Recovering the Revolutionary Legacy of Malcolm X
February 21 marked the 50th anniversary of the assassination of Malcolm X, one of the greatest leaders of the Black liberation movement of the 1960s.
Lenin once wrote, “During the lifetime of great revolutionaries, the oppressing classes constantly hounded them, received their theories with the most savage malice, the most furious hatred and the most unscrupulous campaigns of lies and slander. After their death, attempts are made to covert them into harmless icons, to canonize them, so to say, and to hallow their names to a certain extent for the consolation of the oppressed classes and with the object of duping the latter, while at the same time robbing the revolutionary theory of its substance, blunting its revolutionary edge and vulgarizing it.”
While Lenin was talking about how many of the “socialists” of his day were attempting to turn Marx into a harmless icon, Lenin’s observation can also be applied to how the ruling class has attempted to turn figures like Martin Luther King and Malcolm X into harmless icons after their deaths.
The ruling class certainly heaped on Malcolm “the most savage malice, the most furious hatred and the most unscrupulous campaigns of lies and slander” while he was alive, and even at the moment of his death. This can be seen in how the New York Times editorialized about Malcolm X the day after the assassination: “He was a case history, as well as an extraordinary and twisted man, turning many true gifts to evil purpose.” "Twisted" was their way of saying he was mentally unbalanced, insane and evil to boot. The Times editors went on to say “his ruthless and fanatical belief in violence… marked him for fame, and for a violent end.” He was responsible for his own death.
That the reputable Times could spout such vile slander was indicative. The gutter press was even worse. But in the decades since, the Times and other ruling class voices have sought to “canonize” Malcolm. Roads and schools and other institutions have been named after him. The government even issued a postage stamp in his honor. All the while seeking to blunt and vulgarize his revolutionary message. Liberals, both Black and white, have sought to portray him as a mere pro-capitalist liberal like themselves.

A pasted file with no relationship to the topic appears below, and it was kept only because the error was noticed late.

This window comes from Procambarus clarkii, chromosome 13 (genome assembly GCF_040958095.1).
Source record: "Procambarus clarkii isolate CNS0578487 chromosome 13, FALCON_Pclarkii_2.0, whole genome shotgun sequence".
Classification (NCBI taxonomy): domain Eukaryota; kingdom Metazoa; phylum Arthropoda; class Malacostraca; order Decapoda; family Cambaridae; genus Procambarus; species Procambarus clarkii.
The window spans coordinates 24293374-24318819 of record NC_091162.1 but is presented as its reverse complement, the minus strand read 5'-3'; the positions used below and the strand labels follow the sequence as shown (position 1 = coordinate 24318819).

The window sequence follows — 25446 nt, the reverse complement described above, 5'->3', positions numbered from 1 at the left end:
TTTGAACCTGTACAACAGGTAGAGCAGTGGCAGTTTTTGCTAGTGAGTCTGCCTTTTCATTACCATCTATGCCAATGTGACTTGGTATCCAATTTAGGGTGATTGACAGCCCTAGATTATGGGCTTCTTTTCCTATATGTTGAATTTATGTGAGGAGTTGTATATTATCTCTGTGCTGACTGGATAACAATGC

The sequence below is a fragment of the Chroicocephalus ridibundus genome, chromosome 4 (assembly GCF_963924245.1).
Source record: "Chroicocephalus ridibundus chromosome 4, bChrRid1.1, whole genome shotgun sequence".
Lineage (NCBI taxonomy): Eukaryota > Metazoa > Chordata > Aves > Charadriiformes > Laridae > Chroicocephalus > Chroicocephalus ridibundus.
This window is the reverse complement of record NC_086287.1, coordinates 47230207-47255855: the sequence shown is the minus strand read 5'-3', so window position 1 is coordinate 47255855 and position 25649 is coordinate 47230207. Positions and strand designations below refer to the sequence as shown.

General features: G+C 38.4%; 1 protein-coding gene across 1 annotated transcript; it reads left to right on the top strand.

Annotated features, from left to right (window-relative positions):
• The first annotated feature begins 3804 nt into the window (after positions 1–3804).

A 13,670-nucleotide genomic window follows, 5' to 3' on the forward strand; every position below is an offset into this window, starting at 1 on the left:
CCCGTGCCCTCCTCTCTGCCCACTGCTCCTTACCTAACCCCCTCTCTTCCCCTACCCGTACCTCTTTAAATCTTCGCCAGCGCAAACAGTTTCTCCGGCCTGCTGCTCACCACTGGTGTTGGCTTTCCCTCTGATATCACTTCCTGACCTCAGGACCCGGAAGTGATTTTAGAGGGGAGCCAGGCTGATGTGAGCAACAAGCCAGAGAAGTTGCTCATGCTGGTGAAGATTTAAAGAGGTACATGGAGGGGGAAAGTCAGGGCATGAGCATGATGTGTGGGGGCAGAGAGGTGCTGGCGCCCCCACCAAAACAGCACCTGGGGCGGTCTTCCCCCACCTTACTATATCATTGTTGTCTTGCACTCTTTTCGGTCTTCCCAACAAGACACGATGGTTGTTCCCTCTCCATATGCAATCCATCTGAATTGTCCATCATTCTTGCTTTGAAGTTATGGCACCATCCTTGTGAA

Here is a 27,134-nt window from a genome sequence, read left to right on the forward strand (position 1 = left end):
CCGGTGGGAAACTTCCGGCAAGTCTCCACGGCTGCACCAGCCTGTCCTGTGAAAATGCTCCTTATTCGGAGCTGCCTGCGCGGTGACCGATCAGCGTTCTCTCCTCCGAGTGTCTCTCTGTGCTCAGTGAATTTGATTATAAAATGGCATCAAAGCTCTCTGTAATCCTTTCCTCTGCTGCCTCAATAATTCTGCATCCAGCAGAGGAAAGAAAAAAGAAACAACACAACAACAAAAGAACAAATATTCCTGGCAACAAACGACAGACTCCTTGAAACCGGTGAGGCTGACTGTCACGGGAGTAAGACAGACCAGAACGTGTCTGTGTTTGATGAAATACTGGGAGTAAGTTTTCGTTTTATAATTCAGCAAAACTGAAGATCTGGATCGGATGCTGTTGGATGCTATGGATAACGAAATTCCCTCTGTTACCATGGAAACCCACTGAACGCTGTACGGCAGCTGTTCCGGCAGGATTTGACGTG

Since Ferguson, a new generation of young Black leaders has emerged. They are seeking to recapture the real legacy of figures like Dr. King and Malcolm X. This was seen in this year’s celebrations of King’s birthday, where this new generation transformed them into militant actions, a far cry from the staid pro-establishment events of recent years.
Malcolm first rose to prominence as a leader of the Nation of Islam. This was originally a relatively small religious cult, which Malcolm helped transform into a powerful organization. But it was more than a religious cult. It was a movement that inspired a new generation in the 1950s and 1960s with its message of militant Black nationalism, which struck a chord especially in the ghettos of the North, while the civil rights movement was centered in the apartheid (legal segregation) South.
While Malcolm would break with the Nation at the end of 1963 and early 1964, and chart a new course going way beyond his earlier teachings, key aspects of what he espoused while a leader of the Nation he continued to hold until his death. These can be briefly partially summarized:
- Black people cannot get their freedom except by fighting for it;
- The U.S. government is a racist government and is not going to grant freedom;
- Gradualism, the program of the liberals, white and Black, is not the road to equality;
- Black misleaders must be exposed and opposed;
- Black people must rely on themselves and control their own struggle;
- Black people must determine their own strategy and tactics;
- Black people must select their own leaders;
- Black people have the right to armed self-defense against racist violence.